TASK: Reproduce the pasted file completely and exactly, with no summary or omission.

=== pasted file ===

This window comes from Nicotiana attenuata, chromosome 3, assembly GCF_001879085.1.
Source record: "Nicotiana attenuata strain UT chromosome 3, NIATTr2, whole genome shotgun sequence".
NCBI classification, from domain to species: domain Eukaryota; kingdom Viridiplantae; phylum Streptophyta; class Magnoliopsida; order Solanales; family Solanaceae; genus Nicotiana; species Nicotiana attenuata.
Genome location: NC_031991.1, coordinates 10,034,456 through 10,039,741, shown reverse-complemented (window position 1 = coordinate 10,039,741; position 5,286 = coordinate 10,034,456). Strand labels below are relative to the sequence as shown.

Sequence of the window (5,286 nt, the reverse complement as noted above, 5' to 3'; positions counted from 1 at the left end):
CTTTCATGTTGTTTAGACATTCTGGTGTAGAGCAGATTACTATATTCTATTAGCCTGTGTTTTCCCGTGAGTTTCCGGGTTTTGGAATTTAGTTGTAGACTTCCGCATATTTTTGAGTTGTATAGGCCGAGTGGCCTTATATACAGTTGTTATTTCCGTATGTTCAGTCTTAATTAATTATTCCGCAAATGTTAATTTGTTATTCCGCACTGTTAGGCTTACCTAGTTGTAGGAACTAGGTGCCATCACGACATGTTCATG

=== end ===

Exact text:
This window comes from Nicotiana attenuata, chromosome 3, assembly GCF_001879085.1.
Source record: "Nicotiana attenuata strain UT chromosome 3, NIATTr2, whole genome shotgun sequence".
NCBI classification, from domain to species: domain Eukaryota; kingdom Viridiplantae; phylum Streptophyta; class Magnoliopsida; order Solanales; family Solanaceae; genus Nicotiana; species Nicotiana attenuata.
Genome location: NC_031991.1, coordinates 10,034,456 through 10,039,741, shown reverse-complemented (window position 1 = coordinate 10,039,741; position 5,286 = coordinate 10,034,456). Strand labels below are relative to the sequence as shown.

Sequence of the window (5,286 nt, the reverse complement as noted above, 5' to 3'; positions counted from 1 at the left end):
CTTTCATGTTGTTTAGACATTCTGGTGTAGAGCAGATTACTATATTCTATTAGCCTGTGTTTTCCCGTGAGTTTCCGGGTTTTGGAATTTAGTTGTAGACTTCCGCATATTTTTGAGTTGTATAGGCCGAGTGGCCTTATATACAGTTGTTATTTCCGTATGTTCAGTCTTAATTAATTATTCCGCAAATGTTAATTTGTTATTCCGCACTGTTAGGCTTACCTAGTTGTAGGAACTAGGTGCCATCACGACATGTTCATG